Peta serves legal notice to O&M, Hutch for parakeet ad

MUMBAI: Ogilvy & Mather (O&M) which is the creative agency for Hutch has been served a legal notice from People for the Ethical Treatment of Animals (Peta) India’s advocate Raj Panjwani. The notice has also been sent to Hutchison Telecom asking them to withdraw their recent ad campaign featuring cricketer Rahul Dravid and a parakeet. This notice follows the failure of O&M and Hutch to respond to Peta's letter asking them to stop airing this ad.



The ad is in direct contravention of the Wildlife (Protection) Act 1972 (WPA) and the Prevention of Cruelty to Animals Act (PCA) 1960. As per the Registration of Performing Animals Rules 2001, section 23 of chapter V of the Prevention of Cruelty to Animals Act 1960, any person who wants to use an animal in a film or an ad has to receive prior permission from the Animal Welfare Board of India (AWBI).

In this case, O&M has not received the required permissions. The animals have to be hired from animal suppliers who are registered with the AWBI, and not a single animal supplier in Mumbai is legitimately registered.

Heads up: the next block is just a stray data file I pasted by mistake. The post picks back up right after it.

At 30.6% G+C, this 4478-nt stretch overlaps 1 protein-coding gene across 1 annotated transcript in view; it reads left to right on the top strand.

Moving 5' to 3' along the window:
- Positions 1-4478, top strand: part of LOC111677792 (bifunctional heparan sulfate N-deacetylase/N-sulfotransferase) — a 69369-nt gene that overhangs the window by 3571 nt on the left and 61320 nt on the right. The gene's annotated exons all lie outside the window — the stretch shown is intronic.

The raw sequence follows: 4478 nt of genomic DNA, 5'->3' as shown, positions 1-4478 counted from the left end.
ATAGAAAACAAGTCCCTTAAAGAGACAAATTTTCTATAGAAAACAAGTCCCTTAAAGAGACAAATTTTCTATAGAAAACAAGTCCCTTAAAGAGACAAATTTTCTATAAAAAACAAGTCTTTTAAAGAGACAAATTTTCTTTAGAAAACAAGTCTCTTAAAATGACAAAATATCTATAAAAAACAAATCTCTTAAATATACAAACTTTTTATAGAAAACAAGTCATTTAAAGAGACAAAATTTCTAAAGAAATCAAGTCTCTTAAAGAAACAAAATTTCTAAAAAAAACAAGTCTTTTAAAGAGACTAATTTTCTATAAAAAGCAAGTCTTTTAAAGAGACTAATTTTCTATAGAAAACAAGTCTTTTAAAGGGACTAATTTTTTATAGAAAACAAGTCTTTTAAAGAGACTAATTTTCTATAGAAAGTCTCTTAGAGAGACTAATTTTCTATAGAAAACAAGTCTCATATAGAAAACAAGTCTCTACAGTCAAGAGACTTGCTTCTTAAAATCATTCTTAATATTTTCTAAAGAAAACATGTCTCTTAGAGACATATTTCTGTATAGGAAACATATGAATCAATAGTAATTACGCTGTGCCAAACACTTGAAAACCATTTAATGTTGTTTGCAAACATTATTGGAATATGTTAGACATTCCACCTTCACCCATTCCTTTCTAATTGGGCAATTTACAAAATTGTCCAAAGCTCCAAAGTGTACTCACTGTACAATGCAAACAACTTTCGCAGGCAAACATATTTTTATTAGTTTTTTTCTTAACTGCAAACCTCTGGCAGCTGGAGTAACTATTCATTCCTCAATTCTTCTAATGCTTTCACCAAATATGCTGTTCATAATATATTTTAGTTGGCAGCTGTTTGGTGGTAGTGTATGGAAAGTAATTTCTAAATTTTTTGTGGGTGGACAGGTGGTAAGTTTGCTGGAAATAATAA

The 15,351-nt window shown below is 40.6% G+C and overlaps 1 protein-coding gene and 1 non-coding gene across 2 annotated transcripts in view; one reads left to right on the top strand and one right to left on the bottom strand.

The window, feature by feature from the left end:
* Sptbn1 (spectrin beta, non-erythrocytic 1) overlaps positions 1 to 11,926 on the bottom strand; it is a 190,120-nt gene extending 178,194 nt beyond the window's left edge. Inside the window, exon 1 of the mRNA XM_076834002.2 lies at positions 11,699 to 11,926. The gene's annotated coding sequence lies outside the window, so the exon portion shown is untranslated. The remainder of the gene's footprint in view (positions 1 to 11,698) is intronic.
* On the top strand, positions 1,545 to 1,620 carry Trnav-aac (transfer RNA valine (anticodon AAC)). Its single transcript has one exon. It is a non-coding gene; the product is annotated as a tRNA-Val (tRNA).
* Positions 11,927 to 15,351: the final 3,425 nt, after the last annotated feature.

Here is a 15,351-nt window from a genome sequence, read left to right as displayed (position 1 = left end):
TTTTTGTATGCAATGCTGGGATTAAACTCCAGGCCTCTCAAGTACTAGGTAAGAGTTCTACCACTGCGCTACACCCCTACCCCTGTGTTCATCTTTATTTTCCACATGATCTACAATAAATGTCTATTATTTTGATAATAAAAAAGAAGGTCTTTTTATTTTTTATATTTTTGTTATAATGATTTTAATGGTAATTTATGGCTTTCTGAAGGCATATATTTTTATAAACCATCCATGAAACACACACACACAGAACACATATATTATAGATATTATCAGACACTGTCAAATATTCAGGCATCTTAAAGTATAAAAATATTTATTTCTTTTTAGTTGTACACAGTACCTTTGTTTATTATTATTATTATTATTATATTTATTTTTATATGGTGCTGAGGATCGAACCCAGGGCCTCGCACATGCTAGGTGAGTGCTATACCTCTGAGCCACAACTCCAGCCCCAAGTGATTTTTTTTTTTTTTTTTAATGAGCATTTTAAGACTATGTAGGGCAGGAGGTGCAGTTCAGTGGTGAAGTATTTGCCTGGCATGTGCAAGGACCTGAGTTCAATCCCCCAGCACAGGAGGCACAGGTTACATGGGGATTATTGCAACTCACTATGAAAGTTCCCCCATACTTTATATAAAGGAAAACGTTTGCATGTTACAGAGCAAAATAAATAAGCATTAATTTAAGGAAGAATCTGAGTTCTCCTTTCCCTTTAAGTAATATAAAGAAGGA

The parakeet shown in the recent Hutch ad is a protected bird, and cannot be used for any ads or films under any circumstances. Possession of protected animals (who are listed in the different schedules of the Wildlife Protection Act 1972) without an appropriate ownership certificate from the requisite chief wildlife warden of that state is a criminal act, as is the trade and trafficking of all wild birds.

The ad also supports a cruel industry: the illegal trade and trafficking in captive birds. "Please realise that even the parakeet shown in your ad met with the same cruelty as all captive birds: painful clipping of his wing feathers and a life of captivity in a tiny cage in which he can barely turn around," writes Peta India chief functionary Anuradha Sawhney in her letter to the company.

Last year, Peta wrote a letter appealing to all ad agencies across India to adhere to animal-protection laws when shooting with animals and to consider the treatment of animals on the sets.

"O&M is well aware of the laws governing the use of animals in films. We have written to them in the past regarding a donkey they used in a Sprite ad, again without permission. We want everyone to know that wherever you go with animals, Peta will follow you," adds Sawhney.

Attempts to contact O&M India group president and national creative director Piyush Pandey or Hutchison officials by proved futile.

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